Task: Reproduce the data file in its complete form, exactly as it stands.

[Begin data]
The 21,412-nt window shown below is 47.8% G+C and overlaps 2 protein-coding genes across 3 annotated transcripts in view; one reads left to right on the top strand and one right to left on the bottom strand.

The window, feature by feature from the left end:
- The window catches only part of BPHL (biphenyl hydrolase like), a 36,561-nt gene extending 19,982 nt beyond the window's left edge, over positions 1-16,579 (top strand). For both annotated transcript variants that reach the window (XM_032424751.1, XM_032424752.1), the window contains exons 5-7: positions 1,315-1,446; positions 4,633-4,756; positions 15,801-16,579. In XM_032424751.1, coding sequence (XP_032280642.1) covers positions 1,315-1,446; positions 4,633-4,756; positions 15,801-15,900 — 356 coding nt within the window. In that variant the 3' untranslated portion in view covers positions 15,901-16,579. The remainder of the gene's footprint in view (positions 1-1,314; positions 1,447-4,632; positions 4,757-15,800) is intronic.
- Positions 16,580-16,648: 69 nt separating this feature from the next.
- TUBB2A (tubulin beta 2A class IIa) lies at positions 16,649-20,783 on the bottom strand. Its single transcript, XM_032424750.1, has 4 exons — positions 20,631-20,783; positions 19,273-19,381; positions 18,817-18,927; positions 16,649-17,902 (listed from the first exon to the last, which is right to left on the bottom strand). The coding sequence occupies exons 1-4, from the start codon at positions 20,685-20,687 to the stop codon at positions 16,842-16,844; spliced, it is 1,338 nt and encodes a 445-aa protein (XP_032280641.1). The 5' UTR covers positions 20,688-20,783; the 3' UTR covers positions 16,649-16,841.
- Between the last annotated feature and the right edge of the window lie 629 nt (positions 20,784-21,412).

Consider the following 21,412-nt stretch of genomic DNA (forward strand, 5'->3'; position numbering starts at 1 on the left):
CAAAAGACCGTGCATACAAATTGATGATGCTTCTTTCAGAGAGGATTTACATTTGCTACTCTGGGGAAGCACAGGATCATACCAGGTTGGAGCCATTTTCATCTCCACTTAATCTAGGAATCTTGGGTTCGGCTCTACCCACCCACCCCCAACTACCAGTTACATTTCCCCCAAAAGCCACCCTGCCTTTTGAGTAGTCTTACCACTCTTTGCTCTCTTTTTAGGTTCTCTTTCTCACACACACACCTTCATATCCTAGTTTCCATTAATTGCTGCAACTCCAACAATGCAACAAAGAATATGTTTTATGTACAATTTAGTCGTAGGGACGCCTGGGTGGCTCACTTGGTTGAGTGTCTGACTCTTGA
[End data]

The 21,412-nt window shown below is 47.8% G+C and overlaps 2 protein-coding genes across 3 annotated transcripts in view; one reads left to right on the top strand and one right to left on the bottom strand.

The window, feature by feature from the left end:
- The window catches only part of BPHL (biphenyl hydrolase like), a 36,561-nt gene extending 19,982 nt beyond the window's left edge, over positions 1-16,579 (top strand). For both annotated transcript variants that reach the window (XM_032424751.1, XM_032424752.1), the window contains exons 5-7: positions 1,315-1,446; positions 4,633-4,756; positions 15,801-16,579. In XM_032424751.1, coding sequence (XP_032280642.1) covers positions 1,315-1,446; positions 4,633-4,756; positions 15,801-15,900 — 356 coding nt within the window. In that variant the 3' untranslated portion in view covers positions 15,901-16,579. The remainder of the gene's footprint in view (positions 1-1,314; positions 1,447-4,632; positions 4,757-15,800) is intronic.
- Positions 16,580-16,648: 69 nt separating this feature from the next.
- TUBB2A (tubulin beta 2A class IIa) lies at positions 16,649-20,783 on the bottom strand. Its single transcript, XM_032424750.1, has 4 exons — positions 20,631-20,783; positions 19,273-19,381; positions 18,817-18,927; positions 16,649-17,902 (listed from the first exon to the last, which is right to left on the bottom strand). The coding sequence occupies exons 1-4, from the start codon at positions 20,685-20,687 to the stop codon at positions 16,842-16,844; spliced, it is 1,338 nt and encodes a 445-aa protein (XP_032280641.1). The 5' UTR covers positions 20,688-20,783; the 3' UTR covers positions 16,649-16,841.
- Between the last annotated feature and the right edge of the window lie 629 nt (positions 20,784-21,412).

Consider the following 21,412-nt stretch of genomic DNA (forward strand, 5'->3'; position numbering starts at 1 on the left):
CAAAAGACCGTGCATACAAATTGATGATGCTTCTTTCAGAGAGGATTTACATTTGCTACTCTGGGGAAGCACAGGATCATACCAGGTTGGAGCCATTTTCATCTCCACTTAATCTAGGAATCTTGGGTTCGGCTCTACCCACCCACCCCCAACTACCAGTTACATTTCCCCCAAAAGCCACCCTGCCTTTTGAGTAGTCTTACCACTCTTTGCTCTCTTTTTAGGTTCTCTTTCTCACACACACACCTTCATATCCTAGTTTCCATTAATTGCTGCAACTCCAACAATGCAACAAAGAATATGTTTTATGTACAATTTAGTCGTAGGGACGCCTGGGTGGCTCACTTGGTTGAGTGTCTGACTCTTGA